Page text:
Tomorrow’s chemistry, today: Bringing materials science into the 21st century

Why ArcTern invested in Kebotix’s Series A

Tanya Boyko
ArcTern Ventures


ArcTern Ventures is pleased to announce our investment into Series A of Kebotix, a Cambridge-based technology platform company for new chemicals and materials dedicated to improving public health, championing sustainability and eliminating the production of hazardous substances through Green Chemistry solutions. Kebotix partners with the private and public sector in harnessing the power of its breakthrough platform that combines artificial intelligence and robotic automation to discover chemicals and materials significantly faster and more affordably.

ArcTern participated in the Series A led by Denmark-based Novo Holdings, a leading international life science investor, and joined a group of existing investors including One Way Ventures, Flybridge Ventures, Embark Ventures and Propagator Ventures.

Many major scientific discoveries, whose usage and benefits are ubiquitous today, have been results of ‘happy accidents’.

Serendipity has played a crucial role in science, with majority of the most important and revolutionary discoveries in biology and medicine having an element of ‘lucky accident’. Many of the incredible discoveries that have benefitted the world came about when scientists found something they weren’t looking for. As an example, a soil sample near a golf course outside of Tokyo unearthed a bacterium producing compounds that impede the activity of nematode worms. The compounds were then developed into a drug that can prevent or treat human parasitic diseases that would otherwise cause blindness in more than 250 million people each year. This earned Satoshi Ōmura and William Campbell the 2015 Nobel Prize in Physiol­ogy or Medicine (shared with Youyou Tu, who discovered a treatment for malaria). The myriad of similarly serendipitous examples also includes penicillin, insulin, safety glass used in windshields, vulcanized rubber, Teflon, superglue, and the artificial sweetener “Sweet’N Low”.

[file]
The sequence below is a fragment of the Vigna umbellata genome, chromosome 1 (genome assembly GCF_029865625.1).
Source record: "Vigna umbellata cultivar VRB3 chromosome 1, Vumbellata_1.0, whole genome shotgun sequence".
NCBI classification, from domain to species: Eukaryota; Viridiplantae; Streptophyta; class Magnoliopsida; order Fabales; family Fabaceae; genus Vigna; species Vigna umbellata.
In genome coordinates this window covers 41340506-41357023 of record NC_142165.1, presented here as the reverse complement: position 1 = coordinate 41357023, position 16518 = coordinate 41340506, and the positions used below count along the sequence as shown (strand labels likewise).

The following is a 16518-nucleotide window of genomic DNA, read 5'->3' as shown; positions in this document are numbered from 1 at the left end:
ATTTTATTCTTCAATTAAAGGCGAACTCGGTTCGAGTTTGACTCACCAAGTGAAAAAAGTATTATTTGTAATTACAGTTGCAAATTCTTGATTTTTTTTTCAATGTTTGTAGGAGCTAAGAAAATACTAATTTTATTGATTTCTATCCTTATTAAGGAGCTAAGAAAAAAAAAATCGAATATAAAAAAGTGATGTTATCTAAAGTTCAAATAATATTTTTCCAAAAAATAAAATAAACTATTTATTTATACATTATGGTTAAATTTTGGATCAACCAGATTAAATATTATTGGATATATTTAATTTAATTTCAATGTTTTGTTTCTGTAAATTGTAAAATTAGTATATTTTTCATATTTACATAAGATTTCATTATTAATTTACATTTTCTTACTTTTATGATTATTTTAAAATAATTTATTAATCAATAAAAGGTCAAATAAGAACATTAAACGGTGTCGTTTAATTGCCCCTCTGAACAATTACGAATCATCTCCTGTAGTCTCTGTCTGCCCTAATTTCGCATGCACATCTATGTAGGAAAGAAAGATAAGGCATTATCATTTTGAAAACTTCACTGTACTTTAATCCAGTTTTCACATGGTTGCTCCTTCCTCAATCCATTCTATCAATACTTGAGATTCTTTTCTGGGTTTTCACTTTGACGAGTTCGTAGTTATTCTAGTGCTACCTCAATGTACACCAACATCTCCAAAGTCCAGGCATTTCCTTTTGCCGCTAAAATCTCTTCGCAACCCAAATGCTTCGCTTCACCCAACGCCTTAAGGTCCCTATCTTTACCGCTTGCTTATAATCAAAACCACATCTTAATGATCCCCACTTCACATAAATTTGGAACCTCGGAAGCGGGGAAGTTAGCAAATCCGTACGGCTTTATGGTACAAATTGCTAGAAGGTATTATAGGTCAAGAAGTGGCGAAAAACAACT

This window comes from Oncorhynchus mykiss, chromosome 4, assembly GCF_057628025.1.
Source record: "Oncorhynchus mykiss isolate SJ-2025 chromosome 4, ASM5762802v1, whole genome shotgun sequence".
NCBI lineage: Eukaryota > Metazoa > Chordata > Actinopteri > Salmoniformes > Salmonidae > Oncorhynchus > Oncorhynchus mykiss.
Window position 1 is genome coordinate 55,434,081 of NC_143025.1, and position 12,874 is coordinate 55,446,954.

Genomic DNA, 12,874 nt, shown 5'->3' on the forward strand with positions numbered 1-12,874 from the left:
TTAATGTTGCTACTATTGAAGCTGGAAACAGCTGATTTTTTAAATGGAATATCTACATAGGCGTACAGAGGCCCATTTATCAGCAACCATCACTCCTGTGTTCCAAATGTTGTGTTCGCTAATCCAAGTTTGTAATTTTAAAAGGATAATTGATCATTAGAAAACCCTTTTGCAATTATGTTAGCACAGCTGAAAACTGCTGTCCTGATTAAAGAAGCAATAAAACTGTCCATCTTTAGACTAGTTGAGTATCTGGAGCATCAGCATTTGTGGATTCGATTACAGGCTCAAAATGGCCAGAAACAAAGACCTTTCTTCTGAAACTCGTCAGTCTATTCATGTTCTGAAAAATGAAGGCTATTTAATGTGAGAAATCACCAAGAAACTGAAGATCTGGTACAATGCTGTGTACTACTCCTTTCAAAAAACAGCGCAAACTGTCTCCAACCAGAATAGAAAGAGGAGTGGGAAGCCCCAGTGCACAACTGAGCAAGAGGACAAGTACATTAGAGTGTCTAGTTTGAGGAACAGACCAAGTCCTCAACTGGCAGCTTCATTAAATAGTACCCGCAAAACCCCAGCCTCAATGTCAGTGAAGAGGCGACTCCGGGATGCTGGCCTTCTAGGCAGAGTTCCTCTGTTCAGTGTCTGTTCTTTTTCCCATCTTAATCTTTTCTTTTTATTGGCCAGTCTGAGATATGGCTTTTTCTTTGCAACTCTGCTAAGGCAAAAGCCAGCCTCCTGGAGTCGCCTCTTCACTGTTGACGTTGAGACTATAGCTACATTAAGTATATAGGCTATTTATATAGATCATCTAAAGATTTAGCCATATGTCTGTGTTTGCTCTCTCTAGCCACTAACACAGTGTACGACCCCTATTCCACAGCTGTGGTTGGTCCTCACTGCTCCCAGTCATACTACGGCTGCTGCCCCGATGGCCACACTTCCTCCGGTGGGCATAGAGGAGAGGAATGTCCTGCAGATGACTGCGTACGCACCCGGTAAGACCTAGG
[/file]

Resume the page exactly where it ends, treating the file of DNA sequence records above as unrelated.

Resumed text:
On the other hand, the hypothesis-driven scientific method, evolved over the last four centuries, had been the best process humanity has devised to date to learn about the universe around us. This process of science can be crudely simplified as follows:

  1. State a hypothesis, an educated guess about how the natural universe works, typically a testable extension of previously understood knowledge